(3) A description of the methods to be used at the completion of initial or refresher training to demonstrate, document, and provide certification of successful completion of the required training. Owners and operators who can show by documentation or certification that a painter's work experience and/or training has resulted in training equivalent to the training required in paragraph (f)(2) of this section are not required to provide the initial training required by that paragraph to these painters.
(g) As required by paragraph (e)(1) of this section, all new and existing personnel at an affected motor vehicle and mobile equipment or miscellaneous surface coating source, including contract personnel, who spray apply surface coatings, as defined in § 63.11180, must be trained by the dates specified in paragraphs (g)(1) and (2) of this section. Employees who transfer within a company to a position as a painter are subject to the same requirements as a new hire.
(1) If your source is a new source, all personnel must be trained and certified no later than 180 days after hiring or no later than July 7, 2008, whichever is later. Painter training that was completed within five years prior to the date training is required, and that meets the requirements specified in paragraph (f)(2) of this section satisfies this requirement and is valid for a period not to exceed five years after the date the training is completed.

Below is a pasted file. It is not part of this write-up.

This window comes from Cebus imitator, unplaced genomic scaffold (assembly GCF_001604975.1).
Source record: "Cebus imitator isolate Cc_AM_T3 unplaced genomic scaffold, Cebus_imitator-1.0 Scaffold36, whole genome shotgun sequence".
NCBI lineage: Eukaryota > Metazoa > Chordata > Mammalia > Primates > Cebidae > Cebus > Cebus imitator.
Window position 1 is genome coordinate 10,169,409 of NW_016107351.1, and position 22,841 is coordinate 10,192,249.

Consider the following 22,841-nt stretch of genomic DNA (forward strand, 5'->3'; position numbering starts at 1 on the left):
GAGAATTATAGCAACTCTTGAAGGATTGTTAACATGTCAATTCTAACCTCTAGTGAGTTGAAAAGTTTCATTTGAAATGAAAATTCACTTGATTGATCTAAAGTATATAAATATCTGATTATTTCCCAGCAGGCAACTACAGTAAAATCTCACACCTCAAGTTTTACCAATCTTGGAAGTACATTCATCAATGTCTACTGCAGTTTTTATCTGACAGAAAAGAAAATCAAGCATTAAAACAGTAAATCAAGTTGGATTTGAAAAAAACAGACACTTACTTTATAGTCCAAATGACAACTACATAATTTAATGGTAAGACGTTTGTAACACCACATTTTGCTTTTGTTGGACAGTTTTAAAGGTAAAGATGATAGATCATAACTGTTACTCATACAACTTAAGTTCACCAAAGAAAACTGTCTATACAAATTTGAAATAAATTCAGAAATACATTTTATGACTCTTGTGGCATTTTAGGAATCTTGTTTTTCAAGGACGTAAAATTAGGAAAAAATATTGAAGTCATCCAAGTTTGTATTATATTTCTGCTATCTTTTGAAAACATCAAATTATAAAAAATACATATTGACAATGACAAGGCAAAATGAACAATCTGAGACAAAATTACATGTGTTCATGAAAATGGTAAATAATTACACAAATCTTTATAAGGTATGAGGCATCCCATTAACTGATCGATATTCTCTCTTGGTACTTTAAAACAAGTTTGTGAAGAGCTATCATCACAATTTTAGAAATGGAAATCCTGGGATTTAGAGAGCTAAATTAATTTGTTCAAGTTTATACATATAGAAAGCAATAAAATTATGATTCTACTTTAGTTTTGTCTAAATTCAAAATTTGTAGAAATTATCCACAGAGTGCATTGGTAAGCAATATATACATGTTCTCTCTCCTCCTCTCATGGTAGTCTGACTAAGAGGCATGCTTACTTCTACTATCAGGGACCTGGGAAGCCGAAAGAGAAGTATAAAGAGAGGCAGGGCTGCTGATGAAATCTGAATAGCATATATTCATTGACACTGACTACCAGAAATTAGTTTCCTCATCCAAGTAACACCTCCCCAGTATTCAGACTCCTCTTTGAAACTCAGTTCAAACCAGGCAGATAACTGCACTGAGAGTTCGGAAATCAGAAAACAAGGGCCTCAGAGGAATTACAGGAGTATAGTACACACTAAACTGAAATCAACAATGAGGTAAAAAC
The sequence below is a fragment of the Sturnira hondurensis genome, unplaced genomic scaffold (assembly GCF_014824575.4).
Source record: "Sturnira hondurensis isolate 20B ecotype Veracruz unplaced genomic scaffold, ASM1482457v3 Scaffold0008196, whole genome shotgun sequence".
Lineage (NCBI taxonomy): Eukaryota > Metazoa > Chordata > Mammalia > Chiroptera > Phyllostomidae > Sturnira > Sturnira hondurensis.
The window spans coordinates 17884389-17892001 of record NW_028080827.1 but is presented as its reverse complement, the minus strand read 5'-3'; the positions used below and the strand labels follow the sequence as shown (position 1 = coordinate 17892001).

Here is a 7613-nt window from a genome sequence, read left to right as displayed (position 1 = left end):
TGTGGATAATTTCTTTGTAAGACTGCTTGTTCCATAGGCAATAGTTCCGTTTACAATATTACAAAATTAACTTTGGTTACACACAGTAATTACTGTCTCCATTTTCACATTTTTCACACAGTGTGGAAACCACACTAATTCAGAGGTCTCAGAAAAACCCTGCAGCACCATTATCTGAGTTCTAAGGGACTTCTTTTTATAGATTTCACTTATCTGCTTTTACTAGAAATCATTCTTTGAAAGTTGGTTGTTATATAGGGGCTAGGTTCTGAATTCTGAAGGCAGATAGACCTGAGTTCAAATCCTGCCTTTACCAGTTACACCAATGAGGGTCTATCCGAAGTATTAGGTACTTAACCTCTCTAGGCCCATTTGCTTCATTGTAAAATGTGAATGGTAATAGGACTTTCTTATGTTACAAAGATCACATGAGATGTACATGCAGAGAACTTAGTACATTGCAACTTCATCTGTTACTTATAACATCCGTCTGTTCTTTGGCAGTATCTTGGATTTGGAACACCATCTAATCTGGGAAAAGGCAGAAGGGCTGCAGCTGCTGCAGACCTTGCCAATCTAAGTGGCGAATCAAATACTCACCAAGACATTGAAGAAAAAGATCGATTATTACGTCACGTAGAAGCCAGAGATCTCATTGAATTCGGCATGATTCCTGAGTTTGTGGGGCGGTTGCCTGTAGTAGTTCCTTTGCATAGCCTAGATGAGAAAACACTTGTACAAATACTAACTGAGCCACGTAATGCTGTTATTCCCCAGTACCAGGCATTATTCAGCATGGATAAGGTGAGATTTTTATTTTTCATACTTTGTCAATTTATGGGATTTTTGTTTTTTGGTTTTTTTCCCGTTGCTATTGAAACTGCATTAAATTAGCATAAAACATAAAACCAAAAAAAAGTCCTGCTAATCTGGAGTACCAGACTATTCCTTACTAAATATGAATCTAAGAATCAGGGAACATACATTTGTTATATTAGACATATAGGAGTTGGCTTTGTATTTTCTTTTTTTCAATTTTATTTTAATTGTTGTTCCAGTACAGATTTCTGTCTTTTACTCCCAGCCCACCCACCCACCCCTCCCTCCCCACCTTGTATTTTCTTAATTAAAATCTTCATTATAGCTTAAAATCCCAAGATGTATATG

(2) If your source is an existing source, all personnel must be trained and certified no later than 180 days after hiring or no later than January 10, 2011, whichever is later. Painter training that was completed within five years prior to the date training is required, and that meets the requirements specified in paragraph (f)(2) of this section satisfies this requirement and is valid for a period not to exceed five years after the date the training is completed.
(3) Training and certification will be valid for a period not to exceed five years after the date the training is completed, and all personnel must receive refresher training that meets the requirements of this section and be re-certified every five years.
Title 40 published on 2015-08-22
The following are ALL rules, proposed rules, and notices (chronologically) published in the Federal Register relating to 40 CFR Part 63 after this date.